Lawrence Jackson, USC, 6-4¼, 271 – Fifth-year senior … Started 51 of the 52 games in his college career … Had surgery on his right ankle following his redshirt season in 2003 and after his junior year in 2006 … Finished his career with 181 tackles, 52 tackles for a loss, 30½ sacks, 14 passes batted, seven forced fumbles and four fumble recoveries … A team captain as a senior … Has long arms and a body that can add 10-15 more pounds of bulk without losing much speed … Has a strong punch and is very solid vs. the run … Has good field vision and recognizes and reacts quickly … Despite not having great speed, he is adept at chasing down plays and making tackles … Very good upper-body strength (see below) … Is not explosive and won't threaten the edge with a speed rush … Doesn't play with great balance and can get pushed around … Is cocky and didn't come off very well in some Combine interviews … Will disappear at times and get frustrated when being manhandled by a strong OT … Doesn't use his strength to push blockers back toward the quarterback when bull-rushing … Ran a 4.81 40 at the Combine with an impressive 31 reps, a 31-inch vertical jump and an 8-11 broad jump. PROJECTION: He doesn't have any of the top intangibles coaches are looking for and may never be a consistent pass rusher at the next level. But, despite some attitude problems, he is as polished, experienced and game-durable a DE prospect as there is in the Class of 2008. However, two right ankle surgeries likely have put many teams' medical staff on point and, as a result of that red flag and other minor deficiencies, he should be on the board well into the second round. But a four-year starter at USC comes to the NFL ready to contribute immediately. If the Vikings don't go for a defensive end in the first round, they may go to the USC well with Jackson in the second.


Chris Ellis, Virginia Tech, 6-4½, 262 –
Fifth-year senior … Diagnosed with attention deficit disorder as a child and took medication throughout elementary school … Became a starter early in his sophomore season and started 35 of the final 36 games of his college career … In his two years as a full-time starter, he had 91 tackles, 17.5 tackles for a loss, 13 sacks, six batted passes, three forced fumbles and three fumble recoveries … Had two surgeries for a torn right labrum – one in 2003 and another early in 2007 … Has good burst at the snap to get into blockers on running plays … Has a good hand punch … Is always on the move and has a variety of pass-rush moves … Does his job effectively and maintains containment on back-side plays … Is good in pursuit...Plays small and has a thin lower body … Tries to free-lance too often and will take himself out of plays … Will have trouble holding his point in the NFL against much bigger tackles … Has trouble getting blockers off of his body once they lock on … Has had some attitude problems and picks up too many flags as a result of frustration and lashing out … Character might be a red flag because of penalties and cocky attitude … Didn't lift at the Combine, but ran a 4.71 40 with a 27½-inch vertical jump and a 9-0 broad jump. PROJECTION: Somewhat undersized for a 4-3 defensive end, Ellis has a lot of playing-field intangibles that will get the attention of scouts. But his history of shoulder injuries and bad attitude will drop him down on some teams' draft boards. But with the need for DEs in the draft, he should still come off the board somewhere in the second round.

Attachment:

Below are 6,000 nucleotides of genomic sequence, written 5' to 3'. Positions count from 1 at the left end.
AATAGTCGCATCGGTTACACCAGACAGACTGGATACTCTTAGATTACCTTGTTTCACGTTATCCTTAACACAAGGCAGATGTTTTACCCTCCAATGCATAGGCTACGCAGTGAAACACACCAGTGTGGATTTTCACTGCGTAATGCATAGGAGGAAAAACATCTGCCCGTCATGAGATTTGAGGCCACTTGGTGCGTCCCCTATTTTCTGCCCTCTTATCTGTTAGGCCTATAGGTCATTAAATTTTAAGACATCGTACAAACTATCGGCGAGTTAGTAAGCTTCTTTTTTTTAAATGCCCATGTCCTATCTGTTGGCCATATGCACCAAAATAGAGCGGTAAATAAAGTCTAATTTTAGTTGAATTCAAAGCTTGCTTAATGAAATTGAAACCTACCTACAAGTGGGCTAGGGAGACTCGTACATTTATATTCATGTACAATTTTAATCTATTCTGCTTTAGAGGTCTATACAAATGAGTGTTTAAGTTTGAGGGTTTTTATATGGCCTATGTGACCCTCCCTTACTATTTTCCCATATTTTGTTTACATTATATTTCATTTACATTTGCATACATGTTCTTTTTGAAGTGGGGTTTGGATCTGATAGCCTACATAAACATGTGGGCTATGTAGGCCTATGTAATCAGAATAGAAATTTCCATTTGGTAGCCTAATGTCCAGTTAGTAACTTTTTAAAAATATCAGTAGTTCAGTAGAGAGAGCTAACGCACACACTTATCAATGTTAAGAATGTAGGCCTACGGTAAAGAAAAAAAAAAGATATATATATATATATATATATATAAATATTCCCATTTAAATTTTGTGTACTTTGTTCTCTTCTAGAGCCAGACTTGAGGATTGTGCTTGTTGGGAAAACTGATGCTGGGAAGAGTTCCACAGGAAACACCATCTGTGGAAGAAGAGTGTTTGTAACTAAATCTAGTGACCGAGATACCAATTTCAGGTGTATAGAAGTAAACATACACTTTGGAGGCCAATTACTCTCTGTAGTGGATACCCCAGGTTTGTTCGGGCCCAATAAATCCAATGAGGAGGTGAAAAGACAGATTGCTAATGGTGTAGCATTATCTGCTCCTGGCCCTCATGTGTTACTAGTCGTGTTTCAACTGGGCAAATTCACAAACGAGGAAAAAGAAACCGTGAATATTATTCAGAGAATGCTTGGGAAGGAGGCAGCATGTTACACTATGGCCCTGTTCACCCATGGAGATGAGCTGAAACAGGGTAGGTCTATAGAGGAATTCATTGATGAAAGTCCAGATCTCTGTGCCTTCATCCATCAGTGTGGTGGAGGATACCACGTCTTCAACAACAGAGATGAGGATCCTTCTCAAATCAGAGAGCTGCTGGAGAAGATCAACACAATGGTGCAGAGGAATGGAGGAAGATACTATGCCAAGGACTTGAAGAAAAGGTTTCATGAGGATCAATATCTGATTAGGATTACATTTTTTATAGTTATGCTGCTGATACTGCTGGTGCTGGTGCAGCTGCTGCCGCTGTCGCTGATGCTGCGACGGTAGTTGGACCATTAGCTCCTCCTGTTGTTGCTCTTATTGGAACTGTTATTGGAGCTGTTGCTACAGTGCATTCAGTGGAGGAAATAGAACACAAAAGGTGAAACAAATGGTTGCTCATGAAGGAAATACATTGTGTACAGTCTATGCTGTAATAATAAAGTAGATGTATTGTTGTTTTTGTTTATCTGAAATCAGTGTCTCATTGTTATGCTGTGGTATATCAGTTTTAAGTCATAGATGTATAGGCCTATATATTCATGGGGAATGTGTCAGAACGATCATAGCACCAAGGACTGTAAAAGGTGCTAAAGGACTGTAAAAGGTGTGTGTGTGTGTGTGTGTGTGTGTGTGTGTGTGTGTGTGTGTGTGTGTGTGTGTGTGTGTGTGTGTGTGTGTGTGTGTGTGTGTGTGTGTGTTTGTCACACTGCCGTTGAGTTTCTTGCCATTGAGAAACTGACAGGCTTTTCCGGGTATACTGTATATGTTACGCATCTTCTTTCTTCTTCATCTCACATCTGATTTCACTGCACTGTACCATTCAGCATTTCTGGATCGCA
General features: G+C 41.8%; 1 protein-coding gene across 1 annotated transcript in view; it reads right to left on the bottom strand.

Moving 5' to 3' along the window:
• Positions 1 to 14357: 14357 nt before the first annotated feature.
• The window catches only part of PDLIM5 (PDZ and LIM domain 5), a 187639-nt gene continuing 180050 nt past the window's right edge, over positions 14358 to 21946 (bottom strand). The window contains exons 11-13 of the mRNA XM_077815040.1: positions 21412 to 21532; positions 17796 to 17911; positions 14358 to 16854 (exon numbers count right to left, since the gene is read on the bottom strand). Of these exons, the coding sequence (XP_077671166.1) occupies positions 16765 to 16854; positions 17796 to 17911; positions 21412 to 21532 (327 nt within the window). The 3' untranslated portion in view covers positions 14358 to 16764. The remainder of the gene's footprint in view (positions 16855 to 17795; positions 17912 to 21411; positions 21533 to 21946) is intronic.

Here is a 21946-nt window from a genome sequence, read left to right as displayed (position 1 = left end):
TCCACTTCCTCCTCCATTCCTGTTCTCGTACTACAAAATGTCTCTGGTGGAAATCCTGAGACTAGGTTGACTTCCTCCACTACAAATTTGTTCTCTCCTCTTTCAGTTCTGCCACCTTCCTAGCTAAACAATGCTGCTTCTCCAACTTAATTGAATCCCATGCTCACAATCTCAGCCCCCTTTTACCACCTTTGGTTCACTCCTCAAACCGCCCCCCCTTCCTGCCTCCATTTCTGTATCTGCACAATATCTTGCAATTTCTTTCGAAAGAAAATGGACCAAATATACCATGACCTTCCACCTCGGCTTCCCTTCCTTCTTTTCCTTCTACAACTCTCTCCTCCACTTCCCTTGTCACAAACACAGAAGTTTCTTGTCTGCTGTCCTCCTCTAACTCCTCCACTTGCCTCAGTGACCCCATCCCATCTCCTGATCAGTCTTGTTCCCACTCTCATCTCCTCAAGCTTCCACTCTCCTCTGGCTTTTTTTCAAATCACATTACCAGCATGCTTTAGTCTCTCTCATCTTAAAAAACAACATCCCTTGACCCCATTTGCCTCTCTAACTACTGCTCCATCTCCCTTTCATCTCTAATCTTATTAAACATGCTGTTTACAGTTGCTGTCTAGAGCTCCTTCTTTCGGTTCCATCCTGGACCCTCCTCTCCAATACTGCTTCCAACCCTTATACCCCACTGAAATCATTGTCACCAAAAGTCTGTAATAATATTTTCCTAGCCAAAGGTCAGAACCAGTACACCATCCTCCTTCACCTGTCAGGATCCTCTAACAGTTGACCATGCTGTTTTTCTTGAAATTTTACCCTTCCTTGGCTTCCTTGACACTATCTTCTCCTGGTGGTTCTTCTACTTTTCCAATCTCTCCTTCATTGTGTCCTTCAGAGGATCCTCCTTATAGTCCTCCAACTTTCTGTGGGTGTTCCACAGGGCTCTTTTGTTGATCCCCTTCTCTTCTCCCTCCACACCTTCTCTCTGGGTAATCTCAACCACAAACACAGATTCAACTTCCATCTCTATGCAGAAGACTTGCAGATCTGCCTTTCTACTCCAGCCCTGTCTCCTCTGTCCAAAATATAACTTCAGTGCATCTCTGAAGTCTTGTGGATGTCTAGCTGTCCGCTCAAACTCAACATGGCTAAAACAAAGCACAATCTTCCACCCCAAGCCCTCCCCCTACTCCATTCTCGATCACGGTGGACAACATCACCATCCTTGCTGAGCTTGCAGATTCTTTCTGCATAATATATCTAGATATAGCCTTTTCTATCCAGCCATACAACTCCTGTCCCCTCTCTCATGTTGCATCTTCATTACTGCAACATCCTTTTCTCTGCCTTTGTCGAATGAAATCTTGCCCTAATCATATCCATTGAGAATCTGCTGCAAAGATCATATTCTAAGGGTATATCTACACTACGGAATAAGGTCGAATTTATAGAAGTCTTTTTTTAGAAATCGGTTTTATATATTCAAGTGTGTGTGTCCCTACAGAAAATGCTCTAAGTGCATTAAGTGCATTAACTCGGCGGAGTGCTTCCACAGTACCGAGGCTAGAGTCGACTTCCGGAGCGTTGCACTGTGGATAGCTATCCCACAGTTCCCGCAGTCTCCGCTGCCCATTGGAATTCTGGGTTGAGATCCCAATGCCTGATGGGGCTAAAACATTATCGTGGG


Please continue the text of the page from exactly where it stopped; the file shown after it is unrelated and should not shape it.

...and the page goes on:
Jason Jones, Eastern Michigan, 6-5¼, 275 – Fourth-year senior … Came to EMU as a tight end but converted to the defensive line after his freshman season … Started 33 of the 34 games he played his final three seasons … Finished his career with 174 tackles, 50 tackles for a loss, 14 sacks and three forced fumbles … Has incredibly long arms – 36½ inches, the second-longest of any player measured at the Combine … Plays well against both the pass and the run … Has a quick first step and can turn the corner when rushing the passer … Has a good hand punch and stands up blockers … Played his best at the biggest times – vs. Michigan in 2007 and at the Senior Bowl … Improved his numbers each year of his college career … Does not have great upper-body strength (see below) … Plays much too high and can be directed by good offensive tackles … Is raw in NFL terms and will need some refinement … Never played against top competition on a regular basis … Tries to make big plays all the time and will take himself out of too many plays as a result … Has a thin lower body … Does not always play with a lot of fire … Is slow to react and late in pass/run recognition … Ran a 4.79 40 at the Combine with 19 reps of 225 pounds, a 30½-inch vertical jump and a 10-3 broad jump. PROJECTION: Jones will need some refining to his game, but has experience at both end and tackle and his versatility will be viewed as a plus for teams with depth concerns. He will need time to develop, but will be worth a look in the middle to late portions of the second round.